Stop putting it off, already.
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I am way, way too into my Instant Pot. I've had the popular electric pressure cooker for nearly a year, and I think I've used it at least three times a week since the day it arrived on my doorstep. It's been a great way to try new recipes and make foods I otherwise would not have time for.
But even though it cuts down on the number of dishes we have to do, the Instant Pot itself gets really dirty really quickly. And not just the easy-to-clean part, either—the whole entire contraption starts to collect little bits of food, drips, and splatters. If you're anything like me, you'll wash the essentials, but leave the rest there to "deal with it later" and then never get around to it. After all, these stains and spills don't actually impact your ability to cook, but they are very unsightly and probably not that sanitary if I'm being honest with my gross self.
I've recently been pressuring myself (ha!) to keep my home clean instead of just tidy. And my Instant Pot is the first big project I decided to tackle. I'd been dreading it for months, but all said and done, it only took me about 15 minutes to get everything spotless, and I hand-washed every piece, too.
After you've cooked a meal, you should clean your Instant Pot right away. That way, everything is still warm and any food bits stuck to your device will be easier to un-stick, making the whole process a lot less painstaking.
The first thing you want to do is unplug your Instant Pot—never, and I mean NEVER, attempt to clean an electric device while it's still plugged in. It's common sense, but we all forget things sometimes. Don't forget this.
Next, disassemble your Instant Pot. Put the inner pot, lid, sealing ring, sealing valve, rubber valve cover (if applicable), condensation cup, and any accessories you may have used in the sink. Plug the drain, fill it (and the inner pot) with hot, soapy water, and let it all soak.
While that's going, turn your attention to the exterior base. Just as you don't want to leave your Instant Pot plugged in while you're cleaning it, you also don't want to submerge the base in water. This is where all the electrical components live, and it is most certainly not waterproof.
So we can't just scrub it clean with a sponge and soapy water, and we definitely can't stick it in the dishwasher. Instead, we'll have to do a little spot cleaning using a small brush, Q-Tips, paper towels, baking soda, and household cleaner.
I used a teaspoon to sprinkle baking soda along the divot between the interior and exterior and then dribbled some water all around it too. This was probably the most disgusting part of cleaning my Instant Pot.
The baking soda helped to unstick stubborn grime, but prepare yourself for some gross-looking gunk (I spared you photos of that part). Take a paper towel and start dredging the sludge. For really stubborn areas, grab your brush and scrub away until it lifts. If it's still not working, add a little more baking soda and water and let it sit for a few minutes.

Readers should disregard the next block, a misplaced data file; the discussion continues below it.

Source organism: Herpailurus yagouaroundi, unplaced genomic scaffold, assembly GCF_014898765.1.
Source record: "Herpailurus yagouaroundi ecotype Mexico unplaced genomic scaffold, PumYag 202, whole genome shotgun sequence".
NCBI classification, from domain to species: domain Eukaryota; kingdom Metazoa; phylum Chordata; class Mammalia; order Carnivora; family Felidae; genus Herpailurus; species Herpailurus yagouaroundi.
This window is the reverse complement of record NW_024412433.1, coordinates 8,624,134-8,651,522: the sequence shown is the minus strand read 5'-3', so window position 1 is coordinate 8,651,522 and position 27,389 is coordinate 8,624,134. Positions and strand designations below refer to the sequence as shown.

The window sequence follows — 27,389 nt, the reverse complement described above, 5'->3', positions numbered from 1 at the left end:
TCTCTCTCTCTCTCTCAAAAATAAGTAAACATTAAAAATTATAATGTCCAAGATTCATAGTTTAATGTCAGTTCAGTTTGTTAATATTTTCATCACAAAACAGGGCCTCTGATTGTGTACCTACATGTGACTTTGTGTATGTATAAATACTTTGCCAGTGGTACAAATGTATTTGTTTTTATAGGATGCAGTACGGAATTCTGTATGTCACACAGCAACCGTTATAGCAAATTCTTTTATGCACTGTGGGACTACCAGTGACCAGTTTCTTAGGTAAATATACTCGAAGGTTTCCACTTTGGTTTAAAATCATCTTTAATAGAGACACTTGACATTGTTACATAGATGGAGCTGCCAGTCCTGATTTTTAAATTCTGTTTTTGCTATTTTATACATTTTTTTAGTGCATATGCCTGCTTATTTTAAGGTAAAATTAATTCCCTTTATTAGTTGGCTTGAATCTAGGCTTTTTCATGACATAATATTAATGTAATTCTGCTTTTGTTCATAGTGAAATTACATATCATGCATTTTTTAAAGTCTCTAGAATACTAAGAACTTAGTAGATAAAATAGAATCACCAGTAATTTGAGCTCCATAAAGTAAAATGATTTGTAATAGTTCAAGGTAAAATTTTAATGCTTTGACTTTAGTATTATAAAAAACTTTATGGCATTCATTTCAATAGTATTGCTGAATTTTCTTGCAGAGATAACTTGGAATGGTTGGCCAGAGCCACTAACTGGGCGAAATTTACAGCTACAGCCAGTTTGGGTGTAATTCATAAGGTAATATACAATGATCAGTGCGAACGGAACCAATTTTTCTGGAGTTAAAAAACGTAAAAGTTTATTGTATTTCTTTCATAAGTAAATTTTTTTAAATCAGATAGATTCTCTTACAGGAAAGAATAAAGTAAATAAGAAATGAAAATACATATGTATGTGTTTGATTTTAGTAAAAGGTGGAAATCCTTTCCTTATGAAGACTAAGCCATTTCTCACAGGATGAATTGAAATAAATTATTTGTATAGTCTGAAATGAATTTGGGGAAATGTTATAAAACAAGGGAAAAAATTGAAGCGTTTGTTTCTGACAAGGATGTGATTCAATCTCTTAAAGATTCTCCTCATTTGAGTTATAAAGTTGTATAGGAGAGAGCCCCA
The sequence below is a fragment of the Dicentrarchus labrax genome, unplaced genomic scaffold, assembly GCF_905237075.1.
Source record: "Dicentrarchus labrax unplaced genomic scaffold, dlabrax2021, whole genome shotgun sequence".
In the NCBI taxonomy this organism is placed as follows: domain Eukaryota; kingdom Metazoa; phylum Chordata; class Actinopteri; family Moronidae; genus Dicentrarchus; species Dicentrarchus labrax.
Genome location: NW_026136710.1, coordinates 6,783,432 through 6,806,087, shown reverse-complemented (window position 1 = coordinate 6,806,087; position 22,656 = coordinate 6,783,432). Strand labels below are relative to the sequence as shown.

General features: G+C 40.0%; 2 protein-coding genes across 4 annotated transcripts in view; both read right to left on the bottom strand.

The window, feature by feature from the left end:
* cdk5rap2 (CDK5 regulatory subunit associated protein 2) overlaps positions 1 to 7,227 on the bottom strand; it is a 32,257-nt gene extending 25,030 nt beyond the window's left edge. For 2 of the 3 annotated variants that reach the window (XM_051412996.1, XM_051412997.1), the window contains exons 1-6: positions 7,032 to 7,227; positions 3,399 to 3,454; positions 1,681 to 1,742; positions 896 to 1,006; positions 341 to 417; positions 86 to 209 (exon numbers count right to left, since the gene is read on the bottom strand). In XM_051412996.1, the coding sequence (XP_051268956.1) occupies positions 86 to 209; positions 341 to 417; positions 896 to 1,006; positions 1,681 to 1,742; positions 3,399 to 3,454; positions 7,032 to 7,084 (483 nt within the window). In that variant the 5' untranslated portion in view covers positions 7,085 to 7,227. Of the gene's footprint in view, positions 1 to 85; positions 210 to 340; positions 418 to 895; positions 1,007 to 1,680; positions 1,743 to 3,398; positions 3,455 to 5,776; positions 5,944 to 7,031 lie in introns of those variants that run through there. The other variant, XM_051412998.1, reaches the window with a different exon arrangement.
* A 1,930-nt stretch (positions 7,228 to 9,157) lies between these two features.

I haven't cleaned that part of my Instant Pot ever (I know, I know), and I didn't need to unstick anything with the brush. However, having a straw/bottle brush on hand was great for cleaning the hole where the excess liquid runs into the condensation cup.
After that, I used a damp paper towel to scrub away some drips and stains from the interior of the base. You don't want to use too much liquid, as it could drip into places liquid shouldn't me. If you encounter stubborn stains here, a sponge or scratch-free scouring pad should do the trick.
The last step is to clean off the exterior. For this, I spritzed some of my favorite all-natural cleaner on a paper towel and wiped down the entire exterior, including the buttons and display screen. You could also easily use pre-soaked cleaning wipes with the same outcome.
If you, like me, would rather be anywhere but stooped over the sink scrubbing dishes, you'll be happy to know that most of the dirtiest parts can be tossed right into the dishwasher. The inner pot, the sealing lid, and most all accessories are dishwasher safe. Just make sure to put the lid on the top rack only. The other pieces require more hands-on attention, mainly because they're too small to be machine washed.
Clean these like you would any other dirty dish, using mild dish soap and a soft sponge. The sealing valve cover is super tiny, so be careful you don't lose it down the drain by mistake like I almost did.
The sealing ring and sealing valve cover are made of silicone, which is porous and thus tends to attract smells. While we recommend having a backup sealing ring (especially if you make a lot of sweet and savory foods in your pressure cooker), you can get these things pretty clean. First, scrub them well with soapy water. The toothbrush could work, especially for the sealing valve cover, and a regular scrubbing brush is fine for the ring.
If that doesn't work, sprinkle on some baking soda and give them another good scrub. The last thing you can try for truly stubborn odors is soaking them in a bath of vinegar water for a couple hours (yes, hours). Then rinse them and let them air dry.
When everything is done and dry, you can reassemble it and put it away. Everything can air dry, but if you've got hard water, a wipe-down with a good microfiber towel couldn't hurt to speed up the process and keep things spotless.
That's it! You've done it! You can now bask in the shining glory of your hard work. And the next time you make a delicious recipe in your Instant Pot, you'll be able to clean the whole thing quickly and easily.
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